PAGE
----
She added that the new Center will allow the Katze lab to leverage its extensive experience with genomics and systems biology to develop new diagnostic tools and prognostic assays.
The lab, she noted, also wants to identify drugs that can be repurposed for timely responses to epidemics and biodefense threats.
The National Institute of Allergy and Infectious Diseases reports that it has shifted its strategy away from "one-bug-one-drug" toward building a more flexible, broad-spectrum arsenal against multiple pathogens.
Newly emerging pathogens vary in the degree of illness they cause. Some people can be infected with an unheard-of virus and have no symptoms. Other times, viruses that have never struck a human population before can have lethal manifestations, such as blood loss, brain swelling, or extreme difficulty breathing.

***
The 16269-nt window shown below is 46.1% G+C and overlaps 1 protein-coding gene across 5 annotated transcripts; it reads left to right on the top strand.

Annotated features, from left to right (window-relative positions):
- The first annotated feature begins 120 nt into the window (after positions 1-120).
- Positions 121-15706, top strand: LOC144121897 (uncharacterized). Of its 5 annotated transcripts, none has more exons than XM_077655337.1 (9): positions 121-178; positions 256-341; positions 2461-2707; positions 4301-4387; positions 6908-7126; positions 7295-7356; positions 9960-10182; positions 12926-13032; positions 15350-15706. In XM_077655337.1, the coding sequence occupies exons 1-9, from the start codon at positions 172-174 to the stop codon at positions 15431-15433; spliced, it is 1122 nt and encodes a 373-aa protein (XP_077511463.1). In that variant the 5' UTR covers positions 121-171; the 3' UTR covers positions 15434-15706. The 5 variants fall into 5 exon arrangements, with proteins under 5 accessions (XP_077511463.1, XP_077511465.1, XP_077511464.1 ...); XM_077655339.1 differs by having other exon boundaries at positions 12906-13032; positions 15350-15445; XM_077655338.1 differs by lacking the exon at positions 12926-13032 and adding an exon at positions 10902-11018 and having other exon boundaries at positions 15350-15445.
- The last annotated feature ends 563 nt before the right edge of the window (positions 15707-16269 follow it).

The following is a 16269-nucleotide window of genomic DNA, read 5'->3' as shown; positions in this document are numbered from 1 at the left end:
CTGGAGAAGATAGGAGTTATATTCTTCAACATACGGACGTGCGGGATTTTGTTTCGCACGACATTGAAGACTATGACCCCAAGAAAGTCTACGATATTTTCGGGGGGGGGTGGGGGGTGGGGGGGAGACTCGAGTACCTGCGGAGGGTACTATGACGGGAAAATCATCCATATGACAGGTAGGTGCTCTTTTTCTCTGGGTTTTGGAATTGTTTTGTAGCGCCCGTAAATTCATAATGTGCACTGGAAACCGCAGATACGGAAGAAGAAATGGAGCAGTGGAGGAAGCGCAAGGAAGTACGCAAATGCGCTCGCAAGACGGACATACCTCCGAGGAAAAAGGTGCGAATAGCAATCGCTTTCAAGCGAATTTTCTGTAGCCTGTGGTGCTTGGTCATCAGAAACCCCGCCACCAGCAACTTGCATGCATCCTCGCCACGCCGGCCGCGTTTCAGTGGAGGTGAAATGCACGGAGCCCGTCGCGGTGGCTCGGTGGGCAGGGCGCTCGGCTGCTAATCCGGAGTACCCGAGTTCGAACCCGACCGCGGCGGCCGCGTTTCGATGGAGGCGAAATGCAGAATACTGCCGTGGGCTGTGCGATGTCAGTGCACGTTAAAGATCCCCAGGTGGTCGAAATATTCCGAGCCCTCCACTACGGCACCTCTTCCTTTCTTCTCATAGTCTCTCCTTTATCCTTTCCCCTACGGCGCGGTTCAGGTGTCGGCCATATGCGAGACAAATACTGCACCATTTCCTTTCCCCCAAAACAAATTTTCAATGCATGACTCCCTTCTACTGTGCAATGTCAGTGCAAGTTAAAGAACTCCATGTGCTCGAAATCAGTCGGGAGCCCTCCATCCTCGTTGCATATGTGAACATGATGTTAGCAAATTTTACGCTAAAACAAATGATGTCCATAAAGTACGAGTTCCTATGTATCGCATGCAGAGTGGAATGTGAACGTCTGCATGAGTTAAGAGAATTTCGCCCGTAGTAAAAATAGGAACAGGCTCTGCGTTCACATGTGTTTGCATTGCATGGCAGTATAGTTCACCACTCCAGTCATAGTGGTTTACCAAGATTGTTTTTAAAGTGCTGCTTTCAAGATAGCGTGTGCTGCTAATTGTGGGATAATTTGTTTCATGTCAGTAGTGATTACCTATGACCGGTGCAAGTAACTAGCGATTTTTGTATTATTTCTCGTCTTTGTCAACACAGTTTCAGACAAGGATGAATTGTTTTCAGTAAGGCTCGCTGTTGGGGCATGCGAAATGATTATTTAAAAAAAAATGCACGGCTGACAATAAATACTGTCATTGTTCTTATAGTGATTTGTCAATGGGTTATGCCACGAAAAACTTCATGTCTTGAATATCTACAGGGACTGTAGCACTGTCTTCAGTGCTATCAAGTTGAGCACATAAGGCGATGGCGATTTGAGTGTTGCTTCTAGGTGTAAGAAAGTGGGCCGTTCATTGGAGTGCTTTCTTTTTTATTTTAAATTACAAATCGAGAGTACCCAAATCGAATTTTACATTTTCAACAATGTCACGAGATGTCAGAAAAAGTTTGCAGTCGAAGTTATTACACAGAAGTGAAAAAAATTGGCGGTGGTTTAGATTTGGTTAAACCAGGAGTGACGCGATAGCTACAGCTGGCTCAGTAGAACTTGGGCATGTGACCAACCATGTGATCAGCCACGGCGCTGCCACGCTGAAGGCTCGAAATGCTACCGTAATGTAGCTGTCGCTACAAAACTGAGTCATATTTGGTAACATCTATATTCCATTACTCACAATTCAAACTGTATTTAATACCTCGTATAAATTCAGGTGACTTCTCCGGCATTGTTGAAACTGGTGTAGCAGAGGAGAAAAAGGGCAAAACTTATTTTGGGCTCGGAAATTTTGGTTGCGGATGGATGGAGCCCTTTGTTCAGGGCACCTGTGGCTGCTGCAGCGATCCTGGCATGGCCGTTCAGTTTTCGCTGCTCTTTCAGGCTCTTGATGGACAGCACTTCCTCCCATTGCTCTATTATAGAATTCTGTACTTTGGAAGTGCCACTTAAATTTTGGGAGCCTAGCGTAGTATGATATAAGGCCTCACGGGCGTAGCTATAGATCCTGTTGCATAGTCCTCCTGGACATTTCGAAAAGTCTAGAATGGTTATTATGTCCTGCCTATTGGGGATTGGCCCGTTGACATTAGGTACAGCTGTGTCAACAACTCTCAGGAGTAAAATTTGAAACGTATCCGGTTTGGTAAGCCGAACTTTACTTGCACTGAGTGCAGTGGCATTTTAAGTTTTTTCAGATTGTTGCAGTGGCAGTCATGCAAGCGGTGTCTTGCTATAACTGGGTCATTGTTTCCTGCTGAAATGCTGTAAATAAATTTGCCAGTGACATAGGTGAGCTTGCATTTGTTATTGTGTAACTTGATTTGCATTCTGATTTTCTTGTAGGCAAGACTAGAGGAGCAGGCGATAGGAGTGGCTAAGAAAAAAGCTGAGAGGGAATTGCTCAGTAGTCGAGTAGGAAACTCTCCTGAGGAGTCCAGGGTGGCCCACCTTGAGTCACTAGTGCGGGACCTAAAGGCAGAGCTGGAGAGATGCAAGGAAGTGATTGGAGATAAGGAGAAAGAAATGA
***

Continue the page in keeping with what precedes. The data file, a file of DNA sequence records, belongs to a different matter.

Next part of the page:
The Katze lab will analyze how infected organisms, their genes, cells and immune systems, and their viral attackers interact with each other. They will use machine-learning computer modeling, profiles of gene transcriptions and other measures of genome-wide activity, as well as non-linear geometric and other mathematical methods, to discover ways to measure infectious disease severity. These measurements point out distinctive signatures in the hosts' reaction to infection.
The signatures might assist in diagnosing illness, predicting disease outcome, and finding new ways of modulating the host response to ward off or tame pathogens.
The researchers will also mine drug databases to uncover existing therapies to repurpose. Their host signature method complements traditional emerging infectious disease or bioterrorism research, which often depends on locating, cultivating and identifying the virus or other causati
|Contact: Leila Gray|
University of Washington